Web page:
Users need download the tool from this page. EPA has presented various webinars and training courses to assist users with MOVES software and inputs. Materials from these training sessions are available here.

MOVES does not have a stand-alone user guide. User help information is integrated into the model itself. You can also refer to the MOVES4 Technical Guidance: Using MOVES to Prepare Emissions Inventories for State Implementation Plans and Transportation Conformity. 

Travel Efficiency Assessment Method (TEAM)

EPA developed TEAM which is a method that uses transportation sketch modeling, available travel activity datasets and EPA’s MOVES emissions model to estimate potential future emissions reductions from combinations of Travel Efficiency strategies. EPA created this fact sheet which provides an overview of the body of TEAM work completed to date and includes twelve case studies and a national assessment.

How to use this method: 
Team User Guide which includes TEAM step by step approach: https://nepis.epa.gov/Exe/ZyPDF.cgi?Dockey=P101358W.pdf

Slides from TEAM user guide training webinar: https://www.epa.gov/system/files/documents/2022-08/team-user-guide-training-webinar-2022-08-17_0.pdf

Fact sheet provides overview of the body of TEAM work completed to date and includes twelve case studies and a national assessment.

Environmental Insights Explorer - Transportation

Google has produced estimates of travel modes and transportation-related emissions for many areas of the country, using their Google Maps data, regarded as some of the best data available. This information can be useful in establishing baseline estimates for energy use, travel patterns, and emissions information.

How to access this tool:
Greenlink will facilitate access for participating MSAs, providing a training on the available data and its proper use. Please check our list of events for upcoming and recorded trainings. 


Waste Reduction Model (WARM)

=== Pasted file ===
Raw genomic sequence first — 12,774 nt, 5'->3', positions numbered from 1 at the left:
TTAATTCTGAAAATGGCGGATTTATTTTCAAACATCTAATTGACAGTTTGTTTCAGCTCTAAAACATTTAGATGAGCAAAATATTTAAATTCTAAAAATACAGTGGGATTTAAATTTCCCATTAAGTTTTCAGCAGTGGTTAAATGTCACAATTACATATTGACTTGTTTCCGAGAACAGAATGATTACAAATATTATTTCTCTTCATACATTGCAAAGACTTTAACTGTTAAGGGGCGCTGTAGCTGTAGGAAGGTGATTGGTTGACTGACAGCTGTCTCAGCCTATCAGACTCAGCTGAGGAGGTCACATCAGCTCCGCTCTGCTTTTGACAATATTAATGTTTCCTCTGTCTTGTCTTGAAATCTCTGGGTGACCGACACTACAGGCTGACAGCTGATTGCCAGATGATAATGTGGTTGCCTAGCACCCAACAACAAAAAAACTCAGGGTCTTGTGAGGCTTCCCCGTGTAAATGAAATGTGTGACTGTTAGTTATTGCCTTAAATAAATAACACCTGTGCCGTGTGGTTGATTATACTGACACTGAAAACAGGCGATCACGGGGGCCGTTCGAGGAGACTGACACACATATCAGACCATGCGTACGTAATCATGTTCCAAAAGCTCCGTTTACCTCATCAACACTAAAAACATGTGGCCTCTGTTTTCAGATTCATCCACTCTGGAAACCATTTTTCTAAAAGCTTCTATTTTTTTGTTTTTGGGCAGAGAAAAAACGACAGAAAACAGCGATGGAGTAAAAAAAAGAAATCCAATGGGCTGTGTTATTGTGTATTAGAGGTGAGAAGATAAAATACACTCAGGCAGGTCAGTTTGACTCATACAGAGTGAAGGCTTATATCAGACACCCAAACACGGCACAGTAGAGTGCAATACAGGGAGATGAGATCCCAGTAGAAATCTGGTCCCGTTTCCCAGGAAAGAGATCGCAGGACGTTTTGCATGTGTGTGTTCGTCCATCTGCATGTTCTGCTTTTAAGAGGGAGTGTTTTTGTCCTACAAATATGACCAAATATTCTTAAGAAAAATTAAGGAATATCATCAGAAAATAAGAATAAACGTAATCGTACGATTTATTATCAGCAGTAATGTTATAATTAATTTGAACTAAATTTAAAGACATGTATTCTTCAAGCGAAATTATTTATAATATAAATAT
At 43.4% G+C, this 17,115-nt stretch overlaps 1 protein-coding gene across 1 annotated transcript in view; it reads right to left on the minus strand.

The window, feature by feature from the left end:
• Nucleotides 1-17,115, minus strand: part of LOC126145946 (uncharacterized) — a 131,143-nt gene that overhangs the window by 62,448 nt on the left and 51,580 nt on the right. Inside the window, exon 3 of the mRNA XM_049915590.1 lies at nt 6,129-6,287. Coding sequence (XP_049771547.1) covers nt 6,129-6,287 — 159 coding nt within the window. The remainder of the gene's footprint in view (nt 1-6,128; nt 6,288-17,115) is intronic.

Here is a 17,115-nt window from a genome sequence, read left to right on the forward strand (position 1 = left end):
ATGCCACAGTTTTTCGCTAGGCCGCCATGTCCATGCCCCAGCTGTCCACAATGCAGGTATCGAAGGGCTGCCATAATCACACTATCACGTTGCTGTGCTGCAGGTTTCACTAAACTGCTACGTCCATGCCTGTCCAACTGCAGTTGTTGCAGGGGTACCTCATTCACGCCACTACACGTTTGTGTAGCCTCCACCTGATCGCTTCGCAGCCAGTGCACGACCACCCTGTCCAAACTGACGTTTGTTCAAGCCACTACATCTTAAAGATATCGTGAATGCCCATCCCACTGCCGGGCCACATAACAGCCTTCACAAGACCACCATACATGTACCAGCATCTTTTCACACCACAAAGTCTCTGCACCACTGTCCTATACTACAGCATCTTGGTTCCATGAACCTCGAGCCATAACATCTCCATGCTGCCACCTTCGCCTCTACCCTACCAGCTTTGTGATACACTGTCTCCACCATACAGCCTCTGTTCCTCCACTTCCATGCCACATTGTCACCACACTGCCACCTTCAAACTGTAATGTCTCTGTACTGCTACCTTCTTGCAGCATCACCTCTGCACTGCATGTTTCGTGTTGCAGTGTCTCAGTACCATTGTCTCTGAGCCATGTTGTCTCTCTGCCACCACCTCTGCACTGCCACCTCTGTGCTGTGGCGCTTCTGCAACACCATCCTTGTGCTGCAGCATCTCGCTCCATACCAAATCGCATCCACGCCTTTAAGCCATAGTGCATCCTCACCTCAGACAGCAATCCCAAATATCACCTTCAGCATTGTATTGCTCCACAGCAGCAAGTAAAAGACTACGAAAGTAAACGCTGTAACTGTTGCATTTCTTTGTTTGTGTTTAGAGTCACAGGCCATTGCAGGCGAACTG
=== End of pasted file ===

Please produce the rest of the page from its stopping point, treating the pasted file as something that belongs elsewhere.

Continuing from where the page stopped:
EPA created this Waste Reduction Model tool that provides high-level estimates of potential greenhouse gas (GHG) emissions reductions, energy savings, and economic impacts from several different waste management practices. WARM estimates these impacts from baseline and alternative waste management practices—source reduction, recycling, anaerobic digestion, combustion, composting and landfilling.

How to use this tool:
Users can download the current version of WARM here (version 15), which matches the corresponding Excel version of WARM

Policy and Program Impact Estimator – A Materials Recovery GHG Calculator for Communities

EPA developed a calculator that expands the Waste Reduction Model (WARM) framework to include a community's existing waste stream and policy and program options. This Excel spreadsheet calculator is designed to help municipalities, counties, and tribes estimate reductions in life cycle GHGs from implementing new or expanded solid waste policies and programs in their communities. Using EPA’s WARM version 14 emissions factors, the calculator generates projected results for annual and accumulative tons of waste diverted and GHGs reduced over a 10-year planning timeframe. The results can inform comparisons of the estimated GHG impact from implementing different policies and programs, consistent with user-entered assumptions.Materials addressed by the calculator include metal, glass, plastic, paper, wood, food waste, yard trimmings, and various construction and demolition debris materials. The calculator may also serve to familiarize users with what type of local solid waste data is needed to estimate GHG reductions from recycling and composting programs.